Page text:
31 March 2015
Transcript - #2015069, 2015

Institute of Public Affairs Q&A

HOST:           

Thank you Treasurer, while the microphone comes to the front for me to moderate the Q and A can I just say thank you very much for such a thought provoking address. I can assure you I have certainly heard of ASOS. I think my wife is responsible for at least one of those planes each week but this is the wonderful world that we live in where services are coming from all around the world and in our – in the IPA's view – fantastically without tax. But we'll resolve that later on. So, ladies and gentlemen, now is the time of the function as the great New Yorker cartoon says we will have shorter speeches disguised as questions. If you are going to make a speech please make it very short because the Treasurer's time is limited and we want to get through as many as possible. I know the first question is from a great friend of the IPA, Professor Ian Plimer

QUESTION:

For the Roy Hill iron ore mine in the Pilbara of Western Australia, excluding safety and sensitive environmental issues and aboriginal matters, some 4000 permits were needed to create thousands of jobs, which didn't previously exist. So, what's the Government going to do about reducing the costs and reducing the number of approvals, permits and licenses that contribute to the Pilbara being the highest cost mining area in the world?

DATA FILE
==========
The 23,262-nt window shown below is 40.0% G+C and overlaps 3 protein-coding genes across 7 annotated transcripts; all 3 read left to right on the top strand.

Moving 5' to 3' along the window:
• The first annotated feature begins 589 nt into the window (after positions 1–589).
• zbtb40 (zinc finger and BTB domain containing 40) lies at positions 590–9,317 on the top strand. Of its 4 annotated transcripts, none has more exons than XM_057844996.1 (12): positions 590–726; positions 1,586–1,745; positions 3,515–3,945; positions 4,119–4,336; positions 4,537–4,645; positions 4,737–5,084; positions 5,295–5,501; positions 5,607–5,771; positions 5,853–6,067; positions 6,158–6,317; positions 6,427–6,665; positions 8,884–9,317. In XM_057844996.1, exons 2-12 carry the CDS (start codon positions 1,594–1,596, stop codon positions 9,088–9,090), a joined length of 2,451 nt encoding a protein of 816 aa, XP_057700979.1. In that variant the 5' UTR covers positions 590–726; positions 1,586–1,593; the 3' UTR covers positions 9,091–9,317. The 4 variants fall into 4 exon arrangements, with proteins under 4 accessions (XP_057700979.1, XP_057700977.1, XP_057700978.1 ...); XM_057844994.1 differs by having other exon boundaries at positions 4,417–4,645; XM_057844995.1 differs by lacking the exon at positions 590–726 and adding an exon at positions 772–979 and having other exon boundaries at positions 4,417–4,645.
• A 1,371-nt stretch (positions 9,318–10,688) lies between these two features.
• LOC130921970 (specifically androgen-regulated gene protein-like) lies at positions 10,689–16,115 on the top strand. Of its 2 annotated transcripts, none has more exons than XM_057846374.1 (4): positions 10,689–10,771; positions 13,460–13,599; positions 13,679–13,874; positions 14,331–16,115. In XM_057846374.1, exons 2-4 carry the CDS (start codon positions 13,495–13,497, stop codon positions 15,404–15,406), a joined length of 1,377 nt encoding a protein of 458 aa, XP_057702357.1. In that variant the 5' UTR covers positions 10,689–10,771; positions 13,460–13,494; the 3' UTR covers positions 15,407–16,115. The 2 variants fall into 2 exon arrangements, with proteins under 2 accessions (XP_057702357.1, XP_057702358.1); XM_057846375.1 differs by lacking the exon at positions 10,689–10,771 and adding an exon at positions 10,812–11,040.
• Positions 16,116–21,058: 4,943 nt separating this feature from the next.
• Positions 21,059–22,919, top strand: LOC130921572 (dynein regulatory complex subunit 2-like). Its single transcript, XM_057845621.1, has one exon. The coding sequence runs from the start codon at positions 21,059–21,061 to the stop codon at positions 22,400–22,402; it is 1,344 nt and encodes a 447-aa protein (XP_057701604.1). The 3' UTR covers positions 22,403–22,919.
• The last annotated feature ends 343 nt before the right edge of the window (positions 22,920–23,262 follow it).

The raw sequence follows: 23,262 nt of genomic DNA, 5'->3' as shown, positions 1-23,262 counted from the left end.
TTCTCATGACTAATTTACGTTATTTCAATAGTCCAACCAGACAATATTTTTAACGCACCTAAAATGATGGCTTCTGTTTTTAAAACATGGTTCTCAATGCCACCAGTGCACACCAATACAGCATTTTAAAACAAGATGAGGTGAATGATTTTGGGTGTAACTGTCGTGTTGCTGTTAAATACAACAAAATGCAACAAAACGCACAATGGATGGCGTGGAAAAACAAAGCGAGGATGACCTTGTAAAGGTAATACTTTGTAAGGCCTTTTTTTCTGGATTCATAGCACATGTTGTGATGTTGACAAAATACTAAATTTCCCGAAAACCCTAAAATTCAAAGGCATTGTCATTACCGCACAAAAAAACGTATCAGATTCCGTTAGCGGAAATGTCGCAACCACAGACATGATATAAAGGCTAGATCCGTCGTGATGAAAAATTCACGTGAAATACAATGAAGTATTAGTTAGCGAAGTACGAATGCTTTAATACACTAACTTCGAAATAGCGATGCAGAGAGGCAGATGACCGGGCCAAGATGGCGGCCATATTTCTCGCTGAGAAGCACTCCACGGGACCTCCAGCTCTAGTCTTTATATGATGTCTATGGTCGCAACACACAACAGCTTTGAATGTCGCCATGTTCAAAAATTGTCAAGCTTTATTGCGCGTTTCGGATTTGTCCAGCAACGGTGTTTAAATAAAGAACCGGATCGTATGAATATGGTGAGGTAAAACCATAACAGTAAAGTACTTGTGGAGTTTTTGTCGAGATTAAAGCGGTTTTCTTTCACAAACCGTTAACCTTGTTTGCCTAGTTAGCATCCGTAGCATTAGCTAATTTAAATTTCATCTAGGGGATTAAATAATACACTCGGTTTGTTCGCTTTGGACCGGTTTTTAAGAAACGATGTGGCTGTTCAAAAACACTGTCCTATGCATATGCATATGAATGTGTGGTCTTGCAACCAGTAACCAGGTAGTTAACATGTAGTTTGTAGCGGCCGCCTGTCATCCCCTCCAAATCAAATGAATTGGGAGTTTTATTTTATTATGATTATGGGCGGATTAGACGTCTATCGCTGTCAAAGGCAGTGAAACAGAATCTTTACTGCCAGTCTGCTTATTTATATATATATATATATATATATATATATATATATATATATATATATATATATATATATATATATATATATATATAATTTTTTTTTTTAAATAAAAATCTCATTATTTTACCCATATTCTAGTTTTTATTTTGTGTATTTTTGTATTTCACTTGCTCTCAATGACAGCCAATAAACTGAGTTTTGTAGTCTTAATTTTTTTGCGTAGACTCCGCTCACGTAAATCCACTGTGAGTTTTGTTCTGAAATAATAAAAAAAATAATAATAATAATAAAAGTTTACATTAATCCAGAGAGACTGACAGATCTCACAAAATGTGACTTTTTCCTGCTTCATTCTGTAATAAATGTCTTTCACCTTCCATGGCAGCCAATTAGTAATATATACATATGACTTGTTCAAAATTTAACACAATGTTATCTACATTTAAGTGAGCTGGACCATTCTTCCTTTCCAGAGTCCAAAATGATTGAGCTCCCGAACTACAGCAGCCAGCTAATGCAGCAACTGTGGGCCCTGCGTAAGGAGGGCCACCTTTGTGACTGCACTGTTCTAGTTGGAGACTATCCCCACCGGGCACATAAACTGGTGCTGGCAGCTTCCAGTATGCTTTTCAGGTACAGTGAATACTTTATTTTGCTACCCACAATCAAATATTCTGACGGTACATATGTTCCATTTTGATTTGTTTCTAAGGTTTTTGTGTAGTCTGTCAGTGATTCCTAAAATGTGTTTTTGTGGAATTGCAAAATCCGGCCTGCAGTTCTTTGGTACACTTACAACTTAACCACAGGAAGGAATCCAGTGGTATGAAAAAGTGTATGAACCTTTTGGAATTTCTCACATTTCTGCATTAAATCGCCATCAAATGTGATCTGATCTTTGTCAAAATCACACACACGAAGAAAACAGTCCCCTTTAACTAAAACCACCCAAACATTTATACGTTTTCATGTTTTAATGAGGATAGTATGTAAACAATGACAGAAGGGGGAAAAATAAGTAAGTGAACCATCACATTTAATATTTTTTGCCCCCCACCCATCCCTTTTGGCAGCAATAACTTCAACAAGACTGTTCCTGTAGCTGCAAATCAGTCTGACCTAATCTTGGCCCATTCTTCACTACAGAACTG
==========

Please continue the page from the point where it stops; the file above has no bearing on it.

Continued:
TREASURER:          

Well, Ian it might surprise you but you're not the first person to raise that with me. Starting point is we got rid of the Carbon Tax and we got rid of the Mining Tax. The Carbon Tax was a tax on mining and economic activity and the Mining Tax of course was taxed on iron ore and despite Wayne Swan's best endeavours to destroy the industry, we've removed it. In addition, we've removed now 17,000 pages of regulation and legislation - 17,000 pages in 18 months. That's pretty good. I think that's a good start, there's more to do. Simplicity is the key. The third key factor is we've got to reform the Federation because a lot of those permits are in fact state permits or in some cases local government permits and the Prime Minister has started in conjunction with our tax paper, a reform of the Federation and now that we've got state elections out of the way – thank goodness, we can hopefully get everyone to cast aside their political biases and have a fair dinkum discussion about the Federation; how we can remove overlap – not reduce it – remove overlap and ensure that we can have greater simplicity that empowers individual Australians and let's them gets on with the job of making money.

HOST:

Question just up the back there, no? Fine. I know Chris had one, where's Chris, he was waving at me before. Sorry Chris, there you go.